Equal quantitative performance of a segmentation network could thus be achieved by using fewer real images together with an abundance of synthetic images, created at close to no cost, indicating a usefulness of synthetically generated images.

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  • 274.
    Haj Hosseini, Neda
    et al.
    Linköping University, Department of Biomedical Engineering, Biomedical Instrumentation. Linköping University, The Institute of Technology.
    Richter, Johan
    Östergötlands Läns Landsting, Reconstruction Centre, Department of Neurosurgery UHL. Linköping University, Department of Biomedical Engineering. Linköping University, Faculty of Medicine and Health Sciences.
    Milos, Peter
    Linköping University, Department of Clinical and Experimental Medicine, Division of Neuro and Inflammation Science. Linköping University, Faculty of Medicine and Health Sciences. Region Östergötland, Anaesthetics, Operations and Specialty Surgery Center, Department of Neurosurgery. Neurokirurgi.
    Hallbeck, Martin
    Linköping University, Department of Clinical and Experimental Medicine, Divison of Neurobiology. Linköping University, Faculty of Medicine and Health Sciences. Region Östergötland, Center for Diagnostics, Department of Clinical Pathology and Clinical Genetics.
    Wårdell, Karin
    Linköping University, Department of Biomedical Engineering, Division of Biomedical Engineering. Linköping University, Faculty of Medicine and Health Sciences. Linköping University, Department of Biomedical Engineering, Biomedical Instrumentation.
    Optical Guidance for Brain Tumor Stereotactic Biopsy2017Conference paper (Refereed)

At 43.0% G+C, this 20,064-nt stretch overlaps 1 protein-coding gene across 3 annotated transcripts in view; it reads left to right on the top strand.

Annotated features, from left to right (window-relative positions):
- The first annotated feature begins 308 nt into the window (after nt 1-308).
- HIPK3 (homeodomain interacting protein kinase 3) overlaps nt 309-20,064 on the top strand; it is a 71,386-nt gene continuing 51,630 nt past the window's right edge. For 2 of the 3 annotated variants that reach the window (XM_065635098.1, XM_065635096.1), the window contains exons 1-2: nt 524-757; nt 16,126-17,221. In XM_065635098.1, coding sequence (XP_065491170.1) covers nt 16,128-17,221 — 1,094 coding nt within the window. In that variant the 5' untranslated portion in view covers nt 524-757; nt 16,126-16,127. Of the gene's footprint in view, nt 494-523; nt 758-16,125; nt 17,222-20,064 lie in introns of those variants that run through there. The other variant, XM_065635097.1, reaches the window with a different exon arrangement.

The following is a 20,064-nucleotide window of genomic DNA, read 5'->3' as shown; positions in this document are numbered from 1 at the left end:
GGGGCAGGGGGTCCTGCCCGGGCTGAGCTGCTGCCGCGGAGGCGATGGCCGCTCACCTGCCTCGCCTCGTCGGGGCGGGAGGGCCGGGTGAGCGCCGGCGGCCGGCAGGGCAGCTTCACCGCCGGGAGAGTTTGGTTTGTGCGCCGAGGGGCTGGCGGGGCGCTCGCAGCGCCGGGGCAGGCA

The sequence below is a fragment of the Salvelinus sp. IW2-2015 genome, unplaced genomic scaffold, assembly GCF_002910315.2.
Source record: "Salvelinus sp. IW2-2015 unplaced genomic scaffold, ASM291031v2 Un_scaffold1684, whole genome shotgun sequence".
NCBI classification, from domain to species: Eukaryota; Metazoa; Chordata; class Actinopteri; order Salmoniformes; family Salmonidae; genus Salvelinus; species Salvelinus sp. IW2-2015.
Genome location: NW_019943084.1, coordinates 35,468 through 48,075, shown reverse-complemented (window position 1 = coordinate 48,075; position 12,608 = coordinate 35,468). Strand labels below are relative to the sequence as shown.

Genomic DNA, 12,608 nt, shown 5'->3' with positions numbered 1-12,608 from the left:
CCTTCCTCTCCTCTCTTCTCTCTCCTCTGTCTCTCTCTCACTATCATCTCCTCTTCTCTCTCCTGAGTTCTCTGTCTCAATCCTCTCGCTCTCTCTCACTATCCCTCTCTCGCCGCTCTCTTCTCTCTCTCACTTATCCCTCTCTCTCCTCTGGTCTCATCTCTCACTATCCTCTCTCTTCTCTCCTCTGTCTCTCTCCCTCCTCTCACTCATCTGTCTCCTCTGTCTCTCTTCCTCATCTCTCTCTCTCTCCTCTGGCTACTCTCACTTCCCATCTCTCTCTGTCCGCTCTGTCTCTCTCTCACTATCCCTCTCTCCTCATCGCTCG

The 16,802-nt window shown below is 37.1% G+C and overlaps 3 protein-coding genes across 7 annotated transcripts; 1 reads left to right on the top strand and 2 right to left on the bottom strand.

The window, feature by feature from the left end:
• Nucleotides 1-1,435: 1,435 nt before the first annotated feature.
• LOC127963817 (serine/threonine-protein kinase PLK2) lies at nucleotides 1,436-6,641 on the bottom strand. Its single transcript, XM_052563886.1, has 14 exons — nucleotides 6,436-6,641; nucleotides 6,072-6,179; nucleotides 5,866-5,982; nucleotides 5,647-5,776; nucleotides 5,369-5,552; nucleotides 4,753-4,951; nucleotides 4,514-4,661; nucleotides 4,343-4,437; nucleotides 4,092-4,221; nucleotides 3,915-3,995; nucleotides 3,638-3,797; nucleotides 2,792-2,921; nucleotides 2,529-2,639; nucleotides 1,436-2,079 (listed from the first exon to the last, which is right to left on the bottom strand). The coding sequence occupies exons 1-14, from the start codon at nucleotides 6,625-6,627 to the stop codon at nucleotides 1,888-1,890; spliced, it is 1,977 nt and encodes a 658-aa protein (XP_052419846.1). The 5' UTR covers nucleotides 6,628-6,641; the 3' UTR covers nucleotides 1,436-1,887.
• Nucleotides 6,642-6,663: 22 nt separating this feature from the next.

• 275. Order onlineBuy this publication >>
    Haj-Hosseini, Neda
    Linköping University, Department of Biomedical Engineering, Biomedical Instrumentation. Linköping University, The Institute of Technology.
    Fluorescence Spectroscopy for Quantitative Demarcation of Glioblastoma Using 5-Aminolevulinic Acid2012Doctoral thesis, comprehensive summary (Other academic)
    Abstract [en]

    Total resection of glioblastoma, the highly malignant brain tumor, is difficult to accomplish due to its diffuse growth and similarity to the surrounding brain tissue. A total resection is proven to increase patient survival. The aim of this thesis was to evaluate fiber-optical based fluorescence spectroscopy for quantitative demarcation of malignant brain tumors during the surgery. Five-aminolevulinic acid (5-ALA) was used as a fluorescence contrast agent that accumulated as protoporphyrin IX (PpIX) in the tumor.

    The method was evaluated at the Department of Neurosurgery, Linköping University Hospital. The patients (n = 22) received an oral dose of 5 mg/kg body weight 5-ALA two hours prior to craniotomy. Measurements with a developed fluorescence spectroscopy system were performed under the general procedure of surgery. The collected fluorescence spectra were quantified by defining a fluorescence ratio and the main challenges of measuring and quantifying spectra were investigated. The fluorescence ratio was compared to visual diagnosis of the surgeon, histopathological examination and ultrasound-based neuronavigation. The main challenges of using a fluorescence spectroscopy system in the operating room were the disturbing ambient light, photobleaching and blood interference which affect the signal quantification. The superimposition of ambient light was removed by modulating the system.